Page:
No Man's Sky and Joe Danger Developer Hello Games Suffers Flood

No Man's Sky and Joe Danger Developer Hello Games Suffers Flood

Independent game studio Hello Games, whose trailer for procedurally generated exploration game No Man's Sky was one of the greatest hits of VGX, has suffered a flood.

The Hello Games office has suffered damage from a flood. Severe storms in Britain have brought flooding and power losses to thousands. The independent game studio announced the sad news today on Twitter, stating that almost everything from the office has been lost. The independent game studio behind the Joe Danger series of trick racing platformers is a team of only four. Hello Games' recently announced project No Man's Sky has generated a lot of anticipation. There is no word yet on the impact that the flood will have on the studio's projects.

Hello Games made the headlines earlier this month with the announcement trailer for No Man's Sky, which was revealed at VGX on December 7. The game is a major change from the Joe Danger series and will have a persistent, procedurally generated world spanning multiple planets. Sean Murray, Managing Director at Hello Games, described the new game at VGX, saying, "We wanted to make a game about exploration, and we wanted to make a game that was real. If you can see it, you can walk there, you can explore it. The planet on the horizon is a real place." The trailer shows players exploring underwater, on land, flying in the atmosphere and in space. The game will also feature combat between players. No release date has been announced for No Man's Sky.

We will update this story as details become available. Everyone here at The Escapist is sending their well wishes to the folks at Hello Games.

Source: Hello Games on Twitter

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Oh "BOB", I really hope this doesn't affect the development of 'No Man's Sky,' or potential 'Joe Danger' sequels. I'm incredibly excited for the former, and the latter was an awesome series.

The things that you hope their insurance covers. Water damage, replacing all damaged equipment, send drives to be recovered (easily $1, 000 per drive). Easily a few hundred thousands in costs. This can easily sunk a small company.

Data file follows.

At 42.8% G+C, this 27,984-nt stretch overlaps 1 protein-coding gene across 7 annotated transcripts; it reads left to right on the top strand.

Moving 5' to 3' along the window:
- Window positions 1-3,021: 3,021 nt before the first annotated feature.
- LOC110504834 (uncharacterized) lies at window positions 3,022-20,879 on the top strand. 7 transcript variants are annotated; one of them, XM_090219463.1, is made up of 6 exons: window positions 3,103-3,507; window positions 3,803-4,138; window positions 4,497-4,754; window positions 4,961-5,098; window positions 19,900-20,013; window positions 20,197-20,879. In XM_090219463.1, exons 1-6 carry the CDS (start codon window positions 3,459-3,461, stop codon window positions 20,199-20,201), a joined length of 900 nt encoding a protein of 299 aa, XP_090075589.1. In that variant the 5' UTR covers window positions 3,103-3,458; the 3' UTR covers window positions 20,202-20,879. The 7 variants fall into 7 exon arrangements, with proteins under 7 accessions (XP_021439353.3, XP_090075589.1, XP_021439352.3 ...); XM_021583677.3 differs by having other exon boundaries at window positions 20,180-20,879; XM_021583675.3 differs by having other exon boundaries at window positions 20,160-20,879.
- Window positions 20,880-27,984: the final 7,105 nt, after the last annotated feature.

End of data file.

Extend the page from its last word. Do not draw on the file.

Please tell me that the only decent thing out of the VGX clusterfuck didnt just go to the shitter

I hope they had offsite backups of their work in case the flooding trashed the data on the drives. This really sucks, even if I didn't enjoy the Joe Danger series, I know how hard it is to lose things you worked on due to inclement weather. I lost a 25k point Warhammer 40k fully painted and assembled Chaos army due to a hurricane dropping the roof of the storage shed in which they were kept on the boxes effectively destroying the pieces. If you've ever assembled a modest 40k army, you should understand that a 25k point army is huge and took a lot of work to paint, let alone all the modifications I did with a dremel and pinning (let alone the astronomical cost of all the pieces involved which had quite a few vehicles and a Khorne daemon prince for summoning purposes).
Best of luck to them.

Yep, this festive British weather is really bringing everyone the holiday cheer. I hope their dataz are ok.

Oh no. They're such a small studio. 4 very talented people. They don't deserve this shitty luck. Hopefully they can recover :(

And, y'know, lots of the rest of Britain. But no video games were harmed so that doesn't matter right guyz?
But No Man's Sky looked interesting. Let's hope they have a backup copy somewhere!

amaranth_dru:
I hope they had offsite backups of their work in case the flooding trashed the data on the drives.

Indeed. No Man's Sky was looking pretty cool, so if they don't have backups then fuck me sideways...

Though really, when your entire business is based on data, keeping offsite backups should really be titled, "how we plan to stay in business if the office explodes." It's pretty much data retention 101. You'd have to either be kind of stupid or really not have a clue what you're doing to not have those backups. Especially when it can be as simple as setting up a small FTP server in someone's home or, at the very least, just taking external drives back and forth from home everyday and rotating them so yesterday's stuff is never in the office when you're working today.